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The MAPE is a metric that can be used for regression problems :

$$\mbox{MAPE} = \frac{1}{n}\sum_{t=1}^n \left|\frac{A_t-F_t}{A_t}\right|$$

Where $A$ represents the actual value and $F$ the the forecast.

I have to optimize my models with respect to this metric. However, I am not sure of the best way to proceed. I could rewrite the objective function of my models (but most of the common libraries do not support custom objective functions) but this requires a lot of efforts.

Alternatively, I could use a transformation $f$ of the target, run the learning on the image $f(target)$ and return the prediction $f^{-1}(predicted)$.

I noticed that training the model, keeping the sum of squares metric, on $\log(target)$ and returning $\exp(predicted)$ resulted in a significant improvement.

Is there a way to know the best transform to use? Or should I cross validate over various transformations of the target?

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2 Answers 2

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I noticed that training the model, keeping the sum of squares metric, on log(target) and returning exp(predicted) resulted in a significant improvement.

This does not surprise me. Look at things probabilistically. Your out-of-sample targets follow a certain unknown distribution. You are calculating a point forecast, which is a one-point summary of this unknown distribution, using the expected MAPE as a loss function.

The first key question is the following: which functional of the unknown future distribution minimizes the expected MAPE? Minimizing the MAPE will automatically draw your predictions to this functional. It turns out that the expected MAPE is minimized by a somewhat exotic functional, the (-1)-median of the future distribution (Gneiting, 2011, JASA, p. 752 with $\beta = -1$).

However, and this is the second key question, I strongly suspect that your estimation procedure does not aim at this functional, but uses a loss function that is minimized by the expected value of the residuals. This discrepancy between the loss function used by your model estimation algorithm and the loss function you use to evaluate predictions leads to strange results.

The MAPE tag wiki contains pointers to literature.

Here is an example. Suppose you have lognormally distributed data, with mean 0 and variance 1 on the log scale, and you have no useful predictors. Without predictors, the fit should be the same for all observations.

  • Minimizing the in-sample squared error will lead to a fit which is simply the mean of your data, or $\sqrt{e}\approx 1.65$. A simulation tells us that this fit yields an expected MAPE of about 197% and an expected MSE of about 4.70.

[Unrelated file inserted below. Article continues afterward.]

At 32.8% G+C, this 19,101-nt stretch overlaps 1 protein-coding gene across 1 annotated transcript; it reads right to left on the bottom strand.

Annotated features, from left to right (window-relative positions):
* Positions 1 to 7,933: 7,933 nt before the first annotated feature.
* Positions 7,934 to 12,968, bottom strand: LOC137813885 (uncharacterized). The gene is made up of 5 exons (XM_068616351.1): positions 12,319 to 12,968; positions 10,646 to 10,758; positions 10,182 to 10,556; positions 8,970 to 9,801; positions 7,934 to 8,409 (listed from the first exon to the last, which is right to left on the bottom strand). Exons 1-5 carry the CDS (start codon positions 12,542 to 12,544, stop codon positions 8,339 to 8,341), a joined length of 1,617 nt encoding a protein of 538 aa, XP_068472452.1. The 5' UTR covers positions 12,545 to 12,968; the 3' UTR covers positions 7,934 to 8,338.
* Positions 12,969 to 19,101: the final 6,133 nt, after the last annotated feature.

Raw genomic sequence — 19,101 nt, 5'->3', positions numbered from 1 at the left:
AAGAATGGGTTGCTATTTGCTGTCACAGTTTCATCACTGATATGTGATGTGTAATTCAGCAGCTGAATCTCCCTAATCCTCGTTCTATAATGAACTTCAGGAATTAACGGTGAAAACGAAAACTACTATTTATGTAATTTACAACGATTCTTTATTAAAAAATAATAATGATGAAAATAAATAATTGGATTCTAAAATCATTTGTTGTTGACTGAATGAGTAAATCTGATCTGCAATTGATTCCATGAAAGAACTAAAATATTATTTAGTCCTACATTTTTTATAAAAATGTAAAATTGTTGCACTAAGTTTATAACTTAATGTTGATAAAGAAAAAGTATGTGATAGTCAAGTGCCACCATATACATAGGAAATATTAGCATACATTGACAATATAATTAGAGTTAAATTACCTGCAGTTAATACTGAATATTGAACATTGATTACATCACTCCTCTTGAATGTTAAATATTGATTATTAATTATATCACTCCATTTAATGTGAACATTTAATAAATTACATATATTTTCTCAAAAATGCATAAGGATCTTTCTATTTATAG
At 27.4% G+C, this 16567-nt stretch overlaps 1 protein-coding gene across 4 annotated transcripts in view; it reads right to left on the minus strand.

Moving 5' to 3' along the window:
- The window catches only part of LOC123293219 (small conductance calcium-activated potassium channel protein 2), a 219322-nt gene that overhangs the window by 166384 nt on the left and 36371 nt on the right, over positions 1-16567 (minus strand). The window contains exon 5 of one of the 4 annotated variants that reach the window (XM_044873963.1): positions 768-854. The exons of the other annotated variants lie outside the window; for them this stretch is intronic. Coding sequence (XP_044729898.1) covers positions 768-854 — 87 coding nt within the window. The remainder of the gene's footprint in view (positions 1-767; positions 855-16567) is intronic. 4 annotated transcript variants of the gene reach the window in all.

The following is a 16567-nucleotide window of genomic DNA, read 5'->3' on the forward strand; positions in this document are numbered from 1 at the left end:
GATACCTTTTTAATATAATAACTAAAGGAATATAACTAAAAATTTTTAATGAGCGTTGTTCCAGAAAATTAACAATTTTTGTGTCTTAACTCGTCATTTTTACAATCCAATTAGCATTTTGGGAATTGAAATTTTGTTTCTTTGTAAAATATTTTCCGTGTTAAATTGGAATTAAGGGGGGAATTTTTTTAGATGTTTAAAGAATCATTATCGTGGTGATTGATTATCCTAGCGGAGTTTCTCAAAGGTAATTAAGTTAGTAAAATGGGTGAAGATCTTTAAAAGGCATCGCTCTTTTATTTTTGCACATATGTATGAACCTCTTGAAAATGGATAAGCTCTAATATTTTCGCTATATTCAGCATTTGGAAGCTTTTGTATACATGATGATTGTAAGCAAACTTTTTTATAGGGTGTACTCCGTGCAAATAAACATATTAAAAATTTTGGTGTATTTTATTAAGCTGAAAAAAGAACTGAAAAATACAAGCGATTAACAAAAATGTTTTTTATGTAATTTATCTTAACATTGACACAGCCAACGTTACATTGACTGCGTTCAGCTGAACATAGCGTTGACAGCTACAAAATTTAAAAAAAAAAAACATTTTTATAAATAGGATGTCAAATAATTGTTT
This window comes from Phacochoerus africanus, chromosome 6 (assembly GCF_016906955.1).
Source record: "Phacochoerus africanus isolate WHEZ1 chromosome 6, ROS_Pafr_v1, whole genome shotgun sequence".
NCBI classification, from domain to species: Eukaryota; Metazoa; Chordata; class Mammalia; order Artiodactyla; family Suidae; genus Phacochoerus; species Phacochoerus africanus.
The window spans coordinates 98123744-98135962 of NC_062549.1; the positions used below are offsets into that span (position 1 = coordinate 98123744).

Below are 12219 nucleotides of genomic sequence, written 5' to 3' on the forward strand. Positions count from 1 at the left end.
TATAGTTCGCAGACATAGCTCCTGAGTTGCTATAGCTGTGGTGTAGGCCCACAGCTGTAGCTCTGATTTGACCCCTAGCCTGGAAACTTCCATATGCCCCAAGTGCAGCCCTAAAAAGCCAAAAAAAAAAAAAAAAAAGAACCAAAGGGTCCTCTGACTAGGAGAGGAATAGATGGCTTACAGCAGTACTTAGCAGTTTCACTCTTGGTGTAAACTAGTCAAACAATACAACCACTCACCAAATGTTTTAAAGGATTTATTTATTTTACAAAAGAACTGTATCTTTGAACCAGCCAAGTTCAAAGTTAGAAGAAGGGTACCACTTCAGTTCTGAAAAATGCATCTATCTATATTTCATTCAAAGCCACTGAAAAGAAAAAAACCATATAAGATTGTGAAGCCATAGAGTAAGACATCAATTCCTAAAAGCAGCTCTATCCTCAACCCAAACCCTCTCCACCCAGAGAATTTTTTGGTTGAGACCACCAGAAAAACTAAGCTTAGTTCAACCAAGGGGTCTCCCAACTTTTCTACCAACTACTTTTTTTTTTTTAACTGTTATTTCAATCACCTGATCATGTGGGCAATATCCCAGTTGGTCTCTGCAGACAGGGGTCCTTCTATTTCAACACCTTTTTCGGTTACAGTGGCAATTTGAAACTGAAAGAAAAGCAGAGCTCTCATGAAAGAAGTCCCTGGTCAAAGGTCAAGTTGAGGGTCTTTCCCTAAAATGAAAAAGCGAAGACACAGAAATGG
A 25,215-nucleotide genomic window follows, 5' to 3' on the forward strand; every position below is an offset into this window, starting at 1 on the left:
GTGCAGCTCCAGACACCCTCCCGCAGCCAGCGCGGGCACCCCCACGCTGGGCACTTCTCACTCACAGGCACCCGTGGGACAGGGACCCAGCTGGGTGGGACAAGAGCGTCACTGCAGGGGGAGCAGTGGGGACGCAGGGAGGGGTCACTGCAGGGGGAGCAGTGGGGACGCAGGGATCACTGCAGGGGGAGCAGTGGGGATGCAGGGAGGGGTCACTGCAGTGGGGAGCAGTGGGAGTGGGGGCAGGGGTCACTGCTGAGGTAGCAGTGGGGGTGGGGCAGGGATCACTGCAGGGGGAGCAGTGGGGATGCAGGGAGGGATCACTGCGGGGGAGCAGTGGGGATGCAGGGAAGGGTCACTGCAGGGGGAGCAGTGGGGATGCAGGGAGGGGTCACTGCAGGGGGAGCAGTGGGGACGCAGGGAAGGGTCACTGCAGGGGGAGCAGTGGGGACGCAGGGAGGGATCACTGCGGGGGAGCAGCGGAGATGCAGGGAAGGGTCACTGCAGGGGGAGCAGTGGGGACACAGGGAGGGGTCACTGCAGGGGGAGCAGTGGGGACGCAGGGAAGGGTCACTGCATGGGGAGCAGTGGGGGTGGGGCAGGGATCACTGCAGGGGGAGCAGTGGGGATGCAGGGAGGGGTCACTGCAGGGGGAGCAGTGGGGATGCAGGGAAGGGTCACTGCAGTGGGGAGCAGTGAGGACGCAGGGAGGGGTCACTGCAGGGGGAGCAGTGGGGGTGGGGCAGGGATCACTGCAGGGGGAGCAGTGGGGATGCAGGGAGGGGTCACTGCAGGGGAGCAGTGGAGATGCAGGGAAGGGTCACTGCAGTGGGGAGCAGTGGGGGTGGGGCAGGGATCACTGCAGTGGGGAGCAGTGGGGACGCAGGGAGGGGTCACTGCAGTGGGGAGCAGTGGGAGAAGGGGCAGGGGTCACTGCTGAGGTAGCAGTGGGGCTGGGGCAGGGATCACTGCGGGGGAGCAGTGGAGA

• However, minimizing the MAPE will lead to the (-1)-median of your data, which for the lognormal distribution turns out to be its mode at $\frac{1}{e}\approx 0.37$. The minimal expected MAPE is 68%, while the expected MSE for this fit is 6.34.

The MSE-optimal fit is five times as large as the MAPE-optimal fit, because of the asymmetry of the MAPE - fits that are too large can incur APEs larger than 100%, while the APE is bounded by 100% for fits that are too small. This pulls the MAPE-optimal fit towards zero.

  • If you take logarithms of your data and then estimate an MSE-minimizing fit on the logged data, we of course get the mean of the logged data, which is zero. Backtransforming this yields a fit of 1, which is optimal for neither the MAPE nor the MSE for original data, but is closer to the MAPE-optimal value than the original MSE-optimal fit. It yields a MAPE of 113% and an MSE of 5.12.

You probably have asymmetrically distributed data. I would take a very critical look at whether the MAPE is really a useful error measure in such a situation. If you do decide to minimize the MAPE, the best solution would quite probably indeed be to change the objective function. If this is not possible, cross-validation and checking various parameters for (say) Box-Cox transformations may be your best bet. (But it would still feel like hammering a nail into a board using a screwdriver instead of a hammer.) In addition, I would very much recommend that you look at your fits' and forecasts' bias and think about whether large biases are a source of concern.

Here is R code for the simulations:

set.seed(1)
xx <- rlnorm(1e7)
yy <- sqrt(exp(1))
yy
mean(abs(xx-yy)/xx)
mean((xx-yy)^2)

yy <- 1/exp(1)
yy
mean(abs(xx-yy)/xx)
mean((xx-yy)^2)

yy <- 1
mean(abs(xx-yy)/xx)
mean((xx-yy)^2)
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  • $\begingroup$ Thank you so much for the detailed answers ! What is the -1-median ? I could not find informations about it... $\endgroup$
    – RUser4512
    May 27, 2016 at 8:49
  • $\begingroup$ That's quite understandable, it's not very common. I have edited my post to include a link to Gneiting (2011, JASA). It's discussed on page 752. $\endgroup$ May 27, 2016 at 8:58
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Estimating or selecting a model based on its goodness of fit, predictive performance, classification performance, and other fitting-related quantities is not recommended since this strategy tends to over-fit. The best model, based on these criteria, will always be the model with more parameters, since they are always more flexible and, consequently, provide a better fit and better (if little in many cases) predictive performance. The price to pay: using more parameters than you need and getting more spread confidence intervals, and all the unpleasant consequences of over-fitting.

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    $\begingroup$ I am mostly looking at cross validated metrics, so that should help reduce over-fitting. $\endgroup$
    – RUser4512
    May 22, 2016 at 12:58

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